Information on instances of ex-Soviet Christians of mixed marriages being forced to leave a kibbutz because of cancelled leases or an inability to cope with the communal nature of life [ISR17046.E]

Information on specific cases where ex-Soviet Christians have been forced to move from a kibbutz is currently unavailable to the DIRB. However, according to an official of the Israel Program Centre in Ottawa, there were several occasions when a Soviet immigrant, and his or her spouse and family, may have been asked to leave a kibbutz if it were found that they are unable to cope with the communal nature of life (14 Apr. 1994).

The official stated that many Soviet immigrants moved onto kibbutzim under the government's "First House in Our Land Program." She said that the program was not designed as a means to allow immigrants to become permanent kibbutz members, but that it was a means of facilitating their initial settlement in Israel. She stated that the government transferred funds to various kibbutzim, and in return, immigrants were allowed to live on a kibbutz for an initial six-month period. She said that immigrants were also allowed to work part-time, send their children to school, and study Hebrew on the kibbutz. The official stated that immigrants had to sign a contract acknowledging that the arrangement was temporary and that permanent membership on the kibbutz was not implied.

The source said that immigrants could stay for an additional six months if the kibbutz's absorption committee and secretariat felt they were suited to communal living. She added that couples and families are evaluated as single entities.

She said that if an immigrant wished to become a permanent member of the kibbutz, the committee and secretariat would decide whether to grant a six-month "visitor" status. She said that an immigrant would be re-evaluated after this time, and if the committee still felt the candidate had the potential to adapt, the person would be allowed to remain on the kibbutz for an additional 18 to 24 month probationary period.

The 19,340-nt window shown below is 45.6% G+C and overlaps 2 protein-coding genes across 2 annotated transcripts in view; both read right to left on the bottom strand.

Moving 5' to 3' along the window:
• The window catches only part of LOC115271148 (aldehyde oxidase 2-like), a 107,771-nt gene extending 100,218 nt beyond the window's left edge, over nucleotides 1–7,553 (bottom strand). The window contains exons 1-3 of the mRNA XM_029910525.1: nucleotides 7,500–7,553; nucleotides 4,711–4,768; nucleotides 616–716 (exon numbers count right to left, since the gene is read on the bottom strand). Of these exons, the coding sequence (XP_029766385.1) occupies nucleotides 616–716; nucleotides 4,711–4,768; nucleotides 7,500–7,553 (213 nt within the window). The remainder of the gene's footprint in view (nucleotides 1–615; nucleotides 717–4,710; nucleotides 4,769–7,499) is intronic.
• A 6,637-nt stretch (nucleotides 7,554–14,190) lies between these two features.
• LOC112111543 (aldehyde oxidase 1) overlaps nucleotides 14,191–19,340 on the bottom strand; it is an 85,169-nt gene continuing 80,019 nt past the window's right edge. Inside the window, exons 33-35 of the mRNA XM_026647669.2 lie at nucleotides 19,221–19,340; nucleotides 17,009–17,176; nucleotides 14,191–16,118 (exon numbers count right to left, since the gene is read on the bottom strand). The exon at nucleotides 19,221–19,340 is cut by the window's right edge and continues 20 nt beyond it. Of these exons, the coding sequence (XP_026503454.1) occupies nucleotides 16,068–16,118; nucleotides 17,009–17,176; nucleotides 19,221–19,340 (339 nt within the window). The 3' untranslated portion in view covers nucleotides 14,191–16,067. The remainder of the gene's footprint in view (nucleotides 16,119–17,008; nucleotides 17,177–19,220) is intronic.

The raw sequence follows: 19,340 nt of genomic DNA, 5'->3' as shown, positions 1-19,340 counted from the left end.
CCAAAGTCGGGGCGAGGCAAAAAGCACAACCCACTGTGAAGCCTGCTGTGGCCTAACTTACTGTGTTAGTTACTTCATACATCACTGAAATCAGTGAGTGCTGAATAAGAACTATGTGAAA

The source stated that the committee and secretariat meet at the end of the probationary period and put the person's membership to a vote before the entire kibbutz. She added that 75 per cent of the vote is required for membership. She said that a person's ability to cope with communal life is generally not raised once a person becomes a member.

She stated that the same rules would apply to mixed Christian and Jewish couples. She added that it is not always necessary, but depending on the rules of the kibbutz, the husband may be required to convert to Judaism. The source said it would depend on the rules of the kibbutz, but if the husband were Jewish and the wife was Christian, the couple would generally not be allowed to remain beyond the period prescribed under the program unless the mother (and any children) converted.

A representative of the United Kibbutzim Movement in Tel Aviv corroborated the above information concerning the membership application process and that individuals can be asked to leave after six months if found to be unable to adapt to communal life (18 Apr. 1994) The representative also said that persons could be asked to leave in order to make room for more recent arrivals. She added that kibbutzim are not legally obliged under the program to provide accommodation to immigrants or to allow them to stay beyond the first six months.

She stated that the rules and regulations concerning whether Christians or mixed families are eligible for permanent membership vary from kibbutz to kibbutz. She also stressed the fact that people who went to kibbutzim under the program were informed beforehand that they could not expect automatic membership or the opportunity to apply.

This response was prepared after researching publicly accessible information currently available to the DIRB within time constraints. This response is not, and does not purport to be, conclusive as to the merit of any particular claim to refugee status or asylum.


Israel Program Centre, Ottawa. 14 April 1994. Telephone interview with official

United Kibbutzim Movement, Tel Aviv. 18 April 1994. Telephone interview with official.